German VC Picus Capital Opens Shop in São Paulo Looking For Early-Stage Startups

The Pre-Seed investor wants to be with LatAm founders from day one to IPO

Julian Roeoes and Santiago Danino, partners at Picus Capital.
April 04, 2022 | 04:02 PM

The German venture capital firm Picus Capital started investing in Latin America 18 months ago, when it opened its office in the Americas, in New York. In talks with Bloomberg Línea, Julian Roeoes, Head of Americas at Picus Capital, said that the company is now spreading its wings in Latin America, with a new HQ and hires in São Paulo.

As a Pre-Seed investor, Roeoes says that the closer the investor wants to be in the early stages it’s important to be on the ground to find founders. So Santiago Danino will be the new partner of Picus Capital in Latin America, looking to work with those founders, and planning a new office in Mexico as the next step.

“The pace of innovation and the strength of founders coming in the region has been nothing short of incredible. There’s a staggering number of unserved communities, and there’s still asymmetry between companies and access to capital. So the combination of those market dynamics is a reason behind our doubling down in LatAm,” said Danino.


The firm is looking to hire local talent and Danino says he is enthusiastic about opportunities in the rest of LatAm. “We are seeing exciting opportunities in Argentina, Peru, Bolivia, and Central America. At the end of the day, we are not encumbered by geography, and instead, we follow great ideas and best in class teams.”

So far, Picus has backed 20 LatAm companies, including Mexican Clara, Chile’s Xepelin, and Brazilian Kamino. “I think there’s more capital coming because there is more talent, there is a very fast pace of talent development and second-time founders from some successful companies in Latin America like Nubank and dLocal,” said Roeoes.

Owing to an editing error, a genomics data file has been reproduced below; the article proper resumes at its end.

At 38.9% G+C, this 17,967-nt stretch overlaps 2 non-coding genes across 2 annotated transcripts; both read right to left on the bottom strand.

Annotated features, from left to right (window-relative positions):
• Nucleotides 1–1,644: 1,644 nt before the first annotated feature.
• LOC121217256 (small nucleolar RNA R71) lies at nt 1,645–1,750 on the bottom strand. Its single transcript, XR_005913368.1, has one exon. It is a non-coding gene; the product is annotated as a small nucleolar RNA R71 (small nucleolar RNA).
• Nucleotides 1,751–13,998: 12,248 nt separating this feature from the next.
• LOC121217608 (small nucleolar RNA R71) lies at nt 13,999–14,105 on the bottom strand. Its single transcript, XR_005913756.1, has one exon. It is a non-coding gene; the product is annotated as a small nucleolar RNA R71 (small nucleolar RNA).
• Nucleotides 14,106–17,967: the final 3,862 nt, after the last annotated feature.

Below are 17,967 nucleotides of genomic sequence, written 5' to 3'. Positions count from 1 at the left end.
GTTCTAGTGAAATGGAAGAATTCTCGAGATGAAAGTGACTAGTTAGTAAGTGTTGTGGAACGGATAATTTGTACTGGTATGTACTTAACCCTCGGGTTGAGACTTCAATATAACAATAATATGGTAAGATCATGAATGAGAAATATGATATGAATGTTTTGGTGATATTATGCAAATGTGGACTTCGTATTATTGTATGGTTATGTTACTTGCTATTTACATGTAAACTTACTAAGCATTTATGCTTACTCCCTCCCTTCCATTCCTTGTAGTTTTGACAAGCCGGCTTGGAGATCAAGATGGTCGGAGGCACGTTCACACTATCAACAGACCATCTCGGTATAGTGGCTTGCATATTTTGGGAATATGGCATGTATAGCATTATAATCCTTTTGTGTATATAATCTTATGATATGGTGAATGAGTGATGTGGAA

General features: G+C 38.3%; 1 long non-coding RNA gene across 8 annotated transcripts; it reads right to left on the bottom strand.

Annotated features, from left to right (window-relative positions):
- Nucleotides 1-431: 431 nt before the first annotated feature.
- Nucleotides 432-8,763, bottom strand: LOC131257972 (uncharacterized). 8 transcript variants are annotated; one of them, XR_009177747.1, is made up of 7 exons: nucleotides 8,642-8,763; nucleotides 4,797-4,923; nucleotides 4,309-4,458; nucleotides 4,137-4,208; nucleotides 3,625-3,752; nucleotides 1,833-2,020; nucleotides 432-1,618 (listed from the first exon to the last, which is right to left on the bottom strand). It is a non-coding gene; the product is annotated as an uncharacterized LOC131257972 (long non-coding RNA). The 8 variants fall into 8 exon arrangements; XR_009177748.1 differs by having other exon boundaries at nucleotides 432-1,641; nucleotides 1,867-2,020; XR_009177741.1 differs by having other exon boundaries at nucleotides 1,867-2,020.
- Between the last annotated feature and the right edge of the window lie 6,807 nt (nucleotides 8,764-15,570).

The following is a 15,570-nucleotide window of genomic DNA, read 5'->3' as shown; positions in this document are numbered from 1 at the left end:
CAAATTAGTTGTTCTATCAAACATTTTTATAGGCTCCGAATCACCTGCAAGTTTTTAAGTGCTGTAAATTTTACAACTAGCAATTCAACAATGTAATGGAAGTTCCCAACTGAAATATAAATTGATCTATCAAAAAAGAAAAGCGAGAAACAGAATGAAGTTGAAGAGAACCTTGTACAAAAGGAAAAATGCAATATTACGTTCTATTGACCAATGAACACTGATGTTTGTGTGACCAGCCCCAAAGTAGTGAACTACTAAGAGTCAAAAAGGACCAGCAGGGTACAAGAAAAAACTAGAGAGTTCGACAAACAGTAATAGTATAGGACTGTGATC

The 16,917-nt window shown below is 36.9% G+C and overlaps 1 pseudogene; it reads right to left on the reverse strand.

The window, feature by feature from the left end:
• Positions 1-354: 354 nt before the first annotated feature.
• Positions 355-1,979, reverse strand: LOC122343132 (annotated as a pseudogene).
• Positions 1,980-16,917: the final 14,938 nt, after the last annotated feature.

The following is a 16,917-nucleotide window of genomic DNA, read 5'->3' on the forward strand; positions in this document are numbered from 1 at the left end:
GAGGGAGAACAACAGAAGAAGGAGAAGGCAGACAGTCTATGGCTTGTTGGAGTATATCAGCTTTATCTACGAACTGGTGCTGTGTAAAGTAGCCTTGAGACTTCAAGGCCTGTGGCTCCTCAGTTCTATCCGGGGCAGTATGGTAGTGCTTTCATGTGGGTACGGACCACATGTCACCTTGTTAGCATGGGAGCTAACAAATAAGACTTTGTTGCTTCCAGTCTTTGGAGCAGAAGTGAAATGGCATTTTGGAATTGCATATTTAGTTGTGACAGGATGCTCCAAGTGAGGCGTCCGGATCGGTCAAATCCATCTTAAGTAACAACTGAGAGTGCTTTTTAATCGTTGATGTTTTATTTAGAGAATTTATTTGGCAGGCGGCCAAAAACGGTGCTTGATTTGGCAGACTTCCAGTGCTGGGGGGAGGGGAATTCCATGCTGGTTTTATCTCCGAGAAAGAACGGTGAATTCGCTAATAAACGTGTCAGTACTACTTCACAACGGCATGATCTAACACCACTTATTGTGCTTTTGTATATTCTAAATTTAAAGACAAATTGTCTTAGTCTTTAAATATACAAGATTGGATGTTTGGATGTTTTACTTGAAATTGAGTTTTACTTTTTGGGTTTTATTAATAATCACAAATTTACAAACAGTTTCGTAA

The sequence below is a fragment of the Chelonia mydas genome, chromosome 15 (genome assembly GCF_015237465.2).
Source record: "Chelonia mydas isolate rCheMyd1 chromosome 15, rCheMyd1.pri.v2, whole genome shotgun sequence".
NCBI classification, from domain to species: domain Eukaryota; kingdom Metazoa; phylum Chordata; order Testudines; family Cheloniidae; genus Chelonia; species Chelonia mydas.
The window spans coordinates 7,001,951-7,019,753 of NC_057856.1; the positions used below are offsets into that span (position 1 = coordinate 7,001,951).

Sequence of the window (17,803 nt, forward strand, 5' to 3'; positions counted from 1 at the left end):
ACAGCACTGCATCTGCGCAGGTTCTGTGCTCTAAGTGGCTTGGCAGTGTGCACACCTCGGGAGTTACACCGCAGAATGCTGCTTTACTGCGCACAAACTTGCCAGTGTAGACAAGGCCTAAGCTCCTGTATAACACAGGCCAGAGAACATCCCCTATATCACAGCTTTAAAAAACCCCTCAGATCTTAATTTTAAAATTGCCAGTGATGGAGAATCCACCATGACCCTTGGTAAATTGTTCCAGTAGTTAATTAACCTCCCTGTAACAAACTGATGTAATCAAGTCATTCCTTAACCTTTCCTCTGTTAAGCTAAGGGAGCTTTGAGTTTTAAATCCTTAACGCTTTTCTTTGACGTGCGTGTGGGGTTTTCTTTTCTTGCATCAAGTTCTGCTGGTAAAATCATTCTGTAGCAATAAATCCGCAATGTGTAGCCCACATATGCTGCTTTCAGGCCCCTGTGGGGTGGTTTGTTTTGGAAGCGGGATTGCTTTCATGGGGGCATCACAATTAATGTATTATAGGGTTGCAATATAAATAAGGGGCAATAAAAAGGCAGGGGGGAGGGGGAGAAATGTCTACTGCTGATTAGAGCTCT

According to him, there is a lot of repatriation of talent going back into Latin America. People that used to work for tech funds in the United States or went abroad for an MBA are now coming back to Latin America and growing tech communities in Colombia and Uruguay, according to the investor.

Check below the main excerpts of the Picus Capital interview:


Bloomberg Línea: Why do you think foreign VC firms like Picus are coming to LatAm now?

Julian Roeoes - Global capital is super interesting because a lot of international founders are coming back. Also, there is a lot of innovation that we have seen for example in India five years ago, and is now being out in Brazil. There’s a lot of fintech innovation happening in the US, in Europe, that has now been shown in Mexico, alongside digital banks, and infrastructure solutions on the banking side. So there are tremendous benefits that these funds can bring, and now the same evolution is happening in Latin America, so combining great talent with smart capital that has learning and can help founders to accelerate innovation is a great opportunity where foreign capital can add even more value because we have seen a lot of learnings.

Santiago Danino - We can bring the best of both worlds. We will have a local presence with local connectivity and local talent but we will be able to support that with the resources to scale and the learnings of a global organization.

Bloomberg Línea: What are the main challenges and difficulties of investing in Latin America compared to other markets?

Julian Roeoes - We are different from other funds. We have our privately funded setup, we invest for 15 years and more, so we don’t have to look at specific fund lifecycles. [It doesn’t matter] movements like elections coming up and economic cycles, we can focus on the long-term innovation potential that we believe. Right now is a good time in Latin America, because some of these innovation cycles are happening. There is a risk consideration that we monitor the market very active when it comes to political risk, elections, inflation, some markets like Argentina have different inflation profiles. But there is also opportunity coming back to technology, innovation, web3, cross-border payments enabling saving and investing.

Bloomberg Línea: Even though, as an early-stage fund, the risk is greater, isn’t it?


Julian Roeoes - The risk of early-stage is something that we see globally. We have been a Pre-Seed investor for the last six years, we have 150 portfolio companies by now. I think there is a risk in the early days.